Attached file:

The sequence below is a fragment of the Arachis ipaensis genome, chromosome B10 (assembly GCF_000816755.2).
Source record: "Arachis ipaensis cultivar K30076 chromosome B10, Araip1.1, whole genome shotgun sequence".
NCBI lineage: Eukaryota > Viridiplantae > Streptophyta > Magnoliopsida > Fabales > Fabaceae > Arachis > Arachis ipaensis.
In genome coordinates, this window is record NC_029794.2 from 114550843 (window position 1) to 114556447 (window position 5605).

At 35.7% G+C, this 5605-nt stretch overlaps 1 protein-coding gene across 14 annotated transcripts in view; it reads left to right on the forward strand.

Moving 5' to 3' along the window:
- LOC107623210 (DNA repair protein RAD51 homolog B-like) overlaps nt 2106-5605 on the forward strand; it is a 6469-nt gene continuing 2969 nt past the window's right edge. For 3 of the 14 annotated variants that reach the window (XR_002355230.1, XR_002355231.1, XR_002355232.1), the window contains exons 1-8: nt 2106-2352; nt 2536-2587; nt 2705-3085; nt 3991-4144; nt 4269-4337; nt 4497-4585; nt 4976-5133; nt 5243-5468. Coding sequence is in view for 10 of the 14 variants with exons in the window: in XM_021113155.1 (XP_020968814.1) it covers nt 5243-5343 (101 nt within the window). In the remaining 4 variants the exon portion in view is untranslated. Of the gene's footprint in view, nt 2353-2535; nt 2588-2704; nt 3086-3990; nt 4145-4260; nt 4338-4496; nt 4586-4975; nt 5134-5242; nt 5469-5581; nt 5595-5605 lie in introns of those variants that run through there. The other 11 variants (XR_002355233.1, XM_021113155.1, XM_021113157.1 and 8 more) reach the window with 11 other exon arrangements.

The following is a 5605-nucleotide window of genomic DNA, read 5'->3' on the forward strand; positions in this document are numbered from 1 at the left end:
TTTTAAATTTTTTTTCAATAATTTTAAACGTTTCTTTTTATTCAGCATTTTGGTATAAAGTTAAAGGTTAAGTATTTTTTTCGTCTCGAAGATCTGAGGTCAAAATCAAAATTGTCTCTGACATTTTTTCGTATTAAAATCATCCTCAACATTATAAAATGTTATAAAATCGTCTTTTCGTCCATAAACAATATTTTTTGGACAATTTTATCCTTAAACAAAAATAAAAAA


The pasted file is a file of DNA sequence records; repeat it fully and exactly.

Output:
The sequence below is a fragment of the Arachis ipaensis genome, chromosome B10 (assembly GCF_000816755.2).
Source record: "Arachis ipaensis cultivar K30076 chromosome B10, Araip1.1, whole genome shotgun sequence".
NCBI lineage: Eukaryota > Viridiplantae > Streptophyta > Magnoliopsida > Fabales > Fabaceae > Arachis > Arachis ipaensis.
In genome coordinates, this window is record NC_029794.2 from 114550843 (window position 1) to 114556447 (window position 5605).

At 35.7% G+C, this 5605-nt stretch overlaps 1 protein-coding gene across 14 annotated transcripts in view; it reads left to right on the forward strand.

Moving 5' to 3' along the window:
- LOC107623210 (DNA repair protein RAD51 homolog B-like) overlaps nt 2106-5605 on the forward strand; it is a 6469-nt gene continuing 2969 nt past the window's right edge. For 3 of the 14 annotated variants that reach the window (XR_002355230.1, XR_002355231.1, XR_002355232.1), the window contains exons 1-8: nt 2106-2352; nt 2536-2587; nt 2705-3085; nt 3991-4144; nt 4269-4337; nt 4497-4585; nt 4976-5133; nt 5243-5468. Coding sequence is in view for 10 of the 14 variants with exons in the window: in XM_021113155.1 (XP_020968814.1) it covers nt 5243-5343 (101 nt within the window). In the remaining 4 variants the exon portion in view is untranslated. Of the gene's footprint in view, nt 2353-2535; nt 2588-2704; nt 3086-3990; nt 4145-4260; nt 4338-4496; nt 4586-4975; nt 5134-5242; nt 5469-5581; nt 5595-5605 lie in introns of those variants that run through there. The other 11 variants (XR_002355233.1, XM_021113155.1, XM_021113157.1 and 8 more) reach the window with 11 other exon arrangements.

The following is a 5605-nucleotide window of genomic DNA, read 5'->3' on the forward strand; positions in this document are numbered from 1 at the left end:
TTTTAAATTTTTTTTCAATAATTTTAAACGTTTCTTTTTATTCAGCATTTTGGTATAAAGTTAAAGGTTAAGTATTTTTTTCGTCTCGAAGATCTGAGGTCAAAATCAAAATTGTCTCTGACATTTTTTCGTATTAAAATCATCCTCAACATTATAAAATGTTATAAAATCGTCTTTTCGTCCATAAACAATATTTTTTGGACAATTTTATCCTTAAACAAAAATAAAAAA